The tragic collapse of Top Frontier Investment Holdings Inc. (TFHI) during its initial listing last week highlighted one important stock trading lesson that most investors are still not aware of. That is, a stock’s Initial Public Offering (IPO) or introductory listing does not automatically translate to instant gains.
Most newbie stock investors have this notion that IPOs — or in the case of TFHI, initial listing on the Philippine Stock Exchange (PSE) by way of introduction — always result to profits.
With TFHI’s stock price dropping 44% on its first trading day and 58% total drop in just week — we now see that IPOs and initial listings may not necessarily be good investments.
TFHI’s free falling stock price
Top Frontier’s initial price was pegged at P178 per share, translating to a market capitalization of P87 billion. Even before the stock listed on the exchange, rumors were ripe that the stock was overpriced, factoring in severe cross-ownership issues with San Miguel Corporation (SMC) and lack of solid operations and profits from its subsidiary, Clariden Holdings.
On its first trading day on January 13, TFHI opened at P81.00, already a big price cut from its initial valuation of P178 per share as computed by independent accounting firm Punongbayan & Araullo.
The stock closed at P98.95 that day, losing 44% of its value in just one day.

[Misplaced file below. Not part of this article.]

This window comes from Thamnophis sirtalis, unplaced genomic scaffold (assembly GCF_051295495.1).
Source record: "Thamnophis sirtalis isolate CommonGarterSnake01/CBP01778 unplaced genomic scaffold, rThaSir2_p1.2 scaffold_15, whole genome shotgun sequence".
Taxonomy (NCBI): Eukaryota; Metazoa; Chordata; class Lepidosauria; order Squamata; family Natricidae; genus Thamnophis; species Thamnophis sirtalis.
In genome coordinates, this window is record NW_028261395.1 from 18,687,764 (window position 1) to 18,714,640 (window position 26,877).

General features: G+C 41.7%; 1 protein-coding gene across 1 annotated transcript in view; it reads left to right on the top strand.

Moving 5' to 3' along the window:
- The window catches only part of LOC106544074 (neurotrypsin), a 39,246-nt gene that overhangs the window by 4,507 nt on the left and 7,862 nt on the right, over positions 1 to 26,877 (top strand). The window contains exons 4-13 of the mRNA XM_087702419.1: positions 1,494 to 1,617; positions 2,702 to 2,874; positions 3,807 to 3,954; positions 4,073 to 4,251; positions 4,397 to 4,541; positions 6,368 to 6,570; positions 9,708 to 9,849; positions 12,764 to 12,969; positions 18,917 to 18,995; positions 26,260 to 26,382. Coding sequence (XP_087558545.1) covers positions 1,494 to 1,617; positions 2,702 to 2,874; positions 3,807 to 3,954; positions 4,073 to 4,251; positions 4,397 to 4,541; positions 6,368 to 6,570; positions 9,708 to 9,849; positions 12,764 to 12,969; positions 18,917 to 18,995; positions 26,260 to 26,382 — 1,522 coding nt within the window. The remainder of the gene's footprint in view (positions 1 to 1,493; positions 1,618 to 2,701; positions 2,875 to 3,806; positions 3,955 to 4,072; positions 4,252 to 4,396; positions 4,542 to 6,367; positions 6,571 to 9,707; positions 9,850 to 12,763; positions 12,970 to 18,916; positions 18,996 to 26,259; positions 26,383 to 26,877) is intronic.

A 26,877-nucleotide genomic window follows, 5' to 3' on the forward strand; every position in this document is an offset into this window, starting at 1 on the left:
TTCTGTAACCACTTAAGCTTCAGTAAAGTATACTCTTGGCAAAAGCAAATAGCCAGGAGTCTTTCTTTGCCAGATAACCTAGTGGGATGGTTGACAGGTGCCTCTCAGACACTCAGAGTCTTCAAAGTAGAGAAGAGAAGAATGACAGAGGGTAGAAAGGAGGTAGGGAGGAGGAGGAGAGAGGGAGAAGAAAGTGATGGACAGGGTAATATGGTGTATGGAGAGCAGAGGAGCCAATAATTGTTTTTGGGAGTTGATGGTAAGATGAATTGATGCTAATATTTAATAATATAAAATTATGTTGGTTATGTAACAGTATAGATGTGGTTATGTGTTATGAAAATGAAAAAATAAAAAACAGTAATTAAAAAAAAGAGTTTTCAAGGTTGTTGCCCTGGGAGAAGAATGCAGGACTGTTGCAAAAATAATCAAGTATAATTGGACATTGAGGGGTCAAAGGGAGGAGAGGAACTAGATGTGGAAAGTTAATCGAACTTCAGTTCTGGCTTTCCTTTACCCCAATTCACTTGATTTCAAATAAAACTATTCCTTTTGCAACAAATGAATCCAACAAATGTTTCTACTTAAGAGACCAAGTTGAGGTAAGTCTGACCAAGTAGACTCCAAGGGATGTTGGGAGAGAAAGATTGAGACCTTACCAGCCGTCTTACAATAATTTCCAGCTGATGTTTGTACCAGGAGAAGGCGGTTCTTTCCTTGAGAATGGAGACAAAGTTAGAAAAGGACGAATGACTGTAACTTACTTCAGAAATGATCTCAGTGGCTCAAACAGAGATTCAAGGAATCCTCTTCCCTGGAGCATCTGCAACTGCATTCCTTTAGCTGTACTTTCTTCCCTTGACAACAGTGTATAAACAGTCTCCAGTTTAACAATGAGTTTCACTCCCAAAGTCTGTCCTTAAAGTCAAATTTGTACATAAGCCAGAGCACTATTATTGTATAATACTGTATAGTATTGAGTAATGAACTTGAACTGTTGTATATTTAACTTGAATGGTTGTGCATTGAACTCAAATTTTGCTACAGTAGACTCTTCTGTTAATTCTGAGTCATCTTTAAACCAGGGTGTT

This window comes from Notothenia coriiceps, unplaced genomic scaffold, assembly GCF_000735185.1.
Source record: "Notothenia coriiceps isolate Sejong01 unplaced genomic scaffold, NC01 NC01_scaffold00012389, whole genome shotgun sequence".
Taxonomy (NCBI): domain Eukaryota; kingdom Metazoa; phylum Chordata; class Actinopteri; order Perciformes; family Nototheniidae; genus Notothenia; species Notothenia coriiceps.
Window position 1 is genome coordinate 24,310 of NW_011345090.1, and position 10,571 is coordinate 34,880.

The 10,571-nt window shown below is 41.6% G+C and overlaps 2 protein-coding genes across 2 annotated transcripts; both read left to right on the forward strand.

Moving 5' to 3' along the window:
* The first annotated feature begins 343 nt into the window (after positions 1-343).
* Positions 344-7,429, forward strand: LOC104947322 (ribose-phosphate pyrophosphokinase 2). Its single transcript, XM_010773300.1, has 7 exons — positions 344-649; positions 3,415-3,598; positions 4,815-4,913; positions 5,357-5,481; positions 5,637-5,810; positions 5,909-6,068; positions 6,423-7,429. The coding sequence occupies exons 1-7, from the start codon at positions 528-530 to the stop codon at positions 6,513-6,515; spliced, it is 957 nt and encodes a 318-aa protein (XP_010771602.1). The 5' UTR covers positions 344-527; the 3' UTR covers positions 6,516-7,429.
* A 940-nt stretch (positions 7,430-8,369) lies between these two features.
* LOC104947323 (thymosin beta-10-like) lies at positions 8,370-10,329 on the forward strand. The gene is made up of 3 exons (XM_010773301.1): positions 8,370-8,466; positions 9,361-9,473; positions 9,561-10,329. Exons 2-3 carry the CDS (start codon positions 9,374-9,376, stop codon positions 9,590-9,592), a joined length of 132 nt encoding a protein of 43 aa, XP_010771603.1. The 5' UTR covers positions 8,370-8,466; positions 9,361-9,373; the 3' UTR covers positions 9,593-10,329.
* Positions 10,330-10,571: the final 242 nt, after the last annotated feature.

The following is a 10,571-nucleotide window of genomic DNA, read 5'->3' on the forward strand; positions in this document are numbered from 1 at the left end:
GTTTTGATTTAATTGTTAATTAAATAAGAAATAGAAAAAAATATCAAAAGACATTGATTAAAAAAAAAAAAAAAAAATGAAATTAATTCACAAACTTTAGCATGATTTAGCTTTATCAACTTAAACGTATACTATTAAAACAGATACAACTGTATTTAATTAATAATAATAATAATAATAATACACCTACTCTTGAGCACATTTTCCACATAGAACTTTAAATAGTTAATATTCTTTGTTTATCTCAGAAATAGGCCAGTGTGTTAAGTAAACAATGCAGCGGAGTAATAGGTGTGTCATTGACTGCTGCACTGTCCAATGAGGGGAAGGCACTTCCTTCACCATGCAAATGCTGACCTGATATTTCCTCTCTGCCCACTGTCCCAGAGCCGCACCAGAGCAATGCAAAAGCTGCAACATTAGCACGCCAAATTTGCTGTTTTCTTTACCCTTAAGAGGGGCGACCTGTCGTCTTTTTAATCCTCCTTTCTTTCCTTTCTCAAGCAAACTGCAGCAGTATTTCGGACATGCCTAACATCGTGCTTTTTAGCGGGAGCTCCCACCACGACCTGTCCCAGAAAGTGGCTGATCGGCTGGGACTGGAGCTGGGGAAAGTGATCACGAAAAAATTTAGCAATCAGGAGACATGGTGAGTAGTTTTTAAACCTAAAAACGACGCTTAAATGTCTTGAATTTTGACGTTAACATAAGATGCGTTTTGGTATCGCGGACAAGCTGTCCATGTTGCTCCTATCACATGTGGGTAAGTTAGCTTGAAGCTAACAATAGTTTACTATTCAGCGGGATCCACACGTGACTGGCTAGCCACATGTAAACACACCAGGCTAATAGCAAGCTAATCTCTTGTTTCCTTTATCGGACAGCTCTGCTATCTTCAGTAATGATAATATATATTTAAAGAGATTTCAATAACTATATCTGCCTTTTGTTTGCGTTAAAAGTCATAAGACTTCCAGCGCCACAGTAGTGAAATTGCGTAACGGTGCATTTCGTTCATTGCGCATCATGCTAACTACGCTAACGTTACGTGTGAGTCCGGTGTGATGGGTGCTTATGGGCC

TFHI did reach a high of P104.90 but was battered heavily in succeeding days. On Friday, January 17, the stock closed its first trading week at P74.90 apiece — a steep 58% drop in just five days.
Imagine how much money you would have lost had you bought the stock during its peak.
SMC cross-ownership and Clariden issues
One issue that weighed down TFHI was its close affinity with the conglomerate San Miguel Corporation (SMC). There was cross-ownership between the two, with Top Frontier being SMC’s biggest shareholder bloc and SMC, the other way around.
TFHI owns 66% of the conglomerate, while prior to the introductory listing, SMC was Top Frontier’s majority shareholder as well, claiming 49% stake in TFHI.
In October 2013, SMC unloaded all its TFHI’s shares by declaring them as property dividends to SMC shareholders as a way of addressing cross-ownership. Stockholders holding 10 shares of SMC were entitled to one share of TFHI. The distribution of property dividends ultimately paved the way for TFHI’s listing by way of introduction.
SMC, for its part, has been struggling for months now to sustain its stock price. From a 52-week high of P125.00 the stock currently trades at P57.55 per share — a 54% decline from peak.
TFHI’s other subsidiary, Clariden Holdings, holds several mining exploration rights in various areas in the Philippines but no solid record of operations and profits.
What’s our key takeaway then?
Next time you plan to invest in an IPO or introductory listings, make sure you do your research, conduct due diligence and understand the prospects of the company. Never be fooled by rumors or advertisements that tend to hype stocks.
We’ve witnessed the tragic price free-fall of TFHI in just one week and the scary part is, we don’t know how low it will go.
Image source: Bloomberg
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